I pushed my journal across the table, opened to its most recent entry: a messy handwritten passage about how I’d gotten the shit kicked out of me a few days earlier in front of an arcade in Koreatown. I sat there silently, terrified, while this bearded, sixty-five-year-old stranger, with a Tilley cap and a leather vest over his button-down shirt, tried to decipher my scrawl. Finally, Morris looked up from my journal. “Is this true?” he asked. I nodded and showed him my missing front tooth. There was a long silence in which I braced for the worst. “It’s good,” he said, then gently pushed my notebook back to me.
Those two words —“It’s good”— gave me enough confidence to show him another piece the following week. Since then, for over nineteen years, a month has not passed without us exchanging at least an email; and maybe only once or twice — while I was living outside of the city — have two months passed without us meeting in person.
Looking back, I don’t know what compelled me to trust Morris that afternoon at Starbucks with something so raw and so personal, but I did. It was a trust that over the years allowed me to share with him so much writing, so many things I couldn’t or didn’t know how to say. Maybe he saw in me that need to share. I came to see in him somebody who also contained much that was difficult or impossible to express — somebody who needed the intimate space that writing and reading provides. Another thing about this trust: over the years, it solidified out of a sense of knowing that Morris would not lie to me about my work. His responses were never extensive; often he just said, “It’s good,” or “It works,” or “This isn’t working,” or, sometimes, “My bullshit meter is going off here.” I had to read between the lines and decipher his intuition through what I imagined it might be. I never felt that he was leading me on or appeasing me. In fact, I can’t recall a time when my bullshit meter went off in response to anything he wrote or said to me. Then again, my meter is likely still in a nascent state of development.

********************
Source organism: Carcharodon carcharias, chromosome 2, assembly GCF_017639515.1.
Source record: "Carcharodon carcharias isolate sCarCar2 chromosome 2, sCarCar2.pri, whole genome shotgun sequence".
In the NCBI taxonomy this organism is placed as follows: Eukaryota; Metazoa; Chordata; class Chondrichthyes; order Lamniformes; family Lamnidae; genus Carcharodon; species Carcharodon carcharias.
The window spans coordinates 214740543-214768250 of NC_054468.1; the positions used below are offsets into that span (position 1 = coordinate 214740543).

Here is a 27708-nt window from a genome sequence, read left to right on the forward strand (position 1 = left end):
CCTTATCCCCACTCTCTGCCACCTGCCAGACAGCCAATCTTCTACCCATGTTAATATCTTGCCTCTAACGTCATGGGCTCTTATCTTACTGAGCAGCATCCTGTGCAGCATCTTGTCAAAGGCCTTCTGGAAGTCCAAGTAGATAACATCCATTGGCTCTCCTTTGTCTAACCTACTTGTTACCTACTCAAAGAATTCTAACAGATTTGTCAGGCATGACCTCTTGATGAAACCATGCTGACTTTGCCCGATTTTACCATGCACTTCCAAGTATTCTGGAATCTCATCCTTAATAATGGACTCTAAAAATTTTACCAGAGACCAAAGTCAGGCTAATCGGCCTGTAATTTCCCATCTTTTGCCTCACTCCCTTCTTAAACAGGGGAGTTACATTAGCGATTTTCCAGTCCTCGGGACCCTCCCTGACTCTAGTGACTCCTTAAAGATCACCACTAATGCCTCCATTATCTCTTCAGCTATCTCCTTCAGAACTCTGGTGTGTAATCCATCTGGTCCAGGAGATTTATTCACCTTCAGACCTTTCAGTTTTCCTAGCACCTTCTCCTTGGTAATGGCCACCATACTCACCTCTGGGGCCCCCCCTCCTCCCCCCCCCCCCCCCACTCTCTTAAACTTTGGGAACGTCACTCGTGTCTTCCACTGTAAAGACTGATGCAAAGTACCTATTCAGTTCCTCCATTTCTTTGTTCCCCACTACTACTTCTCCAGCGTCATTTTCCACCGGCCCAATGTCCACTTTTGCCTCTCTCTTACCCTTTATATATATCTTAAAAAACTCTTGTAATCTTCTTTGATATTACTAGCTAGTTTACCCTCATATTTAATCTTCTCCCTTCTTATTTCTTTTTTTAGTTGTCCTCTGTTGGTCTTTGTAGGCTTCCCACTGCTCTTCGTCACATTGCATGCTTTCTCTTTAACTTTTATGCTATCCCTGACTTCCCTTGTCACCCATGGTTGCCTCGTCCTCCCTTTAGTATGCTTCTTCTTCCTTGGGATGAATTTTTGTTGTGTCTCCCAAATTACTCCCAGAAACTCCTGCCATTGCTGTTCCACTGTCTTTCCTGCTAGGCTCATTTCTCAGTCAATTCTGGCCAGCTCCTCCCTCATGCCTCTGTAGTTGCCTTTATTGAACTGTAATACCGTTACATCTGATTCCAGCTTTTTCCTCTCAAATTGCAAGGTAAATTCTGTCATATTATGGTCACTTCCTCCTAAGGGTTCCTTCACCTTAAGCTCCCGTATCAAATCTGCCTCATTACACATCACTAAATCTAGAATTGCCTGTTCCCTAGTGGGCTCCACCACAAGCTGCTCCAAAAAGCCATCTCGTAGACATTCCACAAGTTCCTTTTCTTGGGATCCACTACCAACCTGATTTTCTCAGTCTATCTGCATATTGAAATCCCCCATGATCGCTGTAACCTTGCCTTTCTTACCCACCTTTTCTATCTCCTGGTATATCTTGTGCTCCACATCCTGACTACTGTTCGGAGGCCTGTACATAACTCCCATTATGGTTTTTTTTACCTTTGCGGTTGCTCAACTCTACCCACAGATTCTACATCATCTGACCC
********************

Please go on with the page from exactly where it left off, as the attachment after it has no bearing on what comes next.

Again, as I write this, my imagination returns to our last lunch together. Have we finished our sandwiches yet? How many times have I refilled my glass of Scotch? What is Morris wearing? How scraggly is his white beard? I don’t want our last meal to be too maudlin. I don’t want to create a false sense of closure. I don’t think that death necessarily closes anything. I want Morris to enjoy his sandwich and to be able to get a kick out of hearing a eulogy about himself — is what I’m writing a eulogy?
It’s a unique position he’s in, so close to attending his own funeral; not many people will get to experience this. I want to let him make whatever he wants to make out of it. I don’t wish to be too self-absorbed about the whole thing, but at the same time, I don’t want to leave without trying to convey how deeply important he is to me and how much I care about him and how much I will miss him.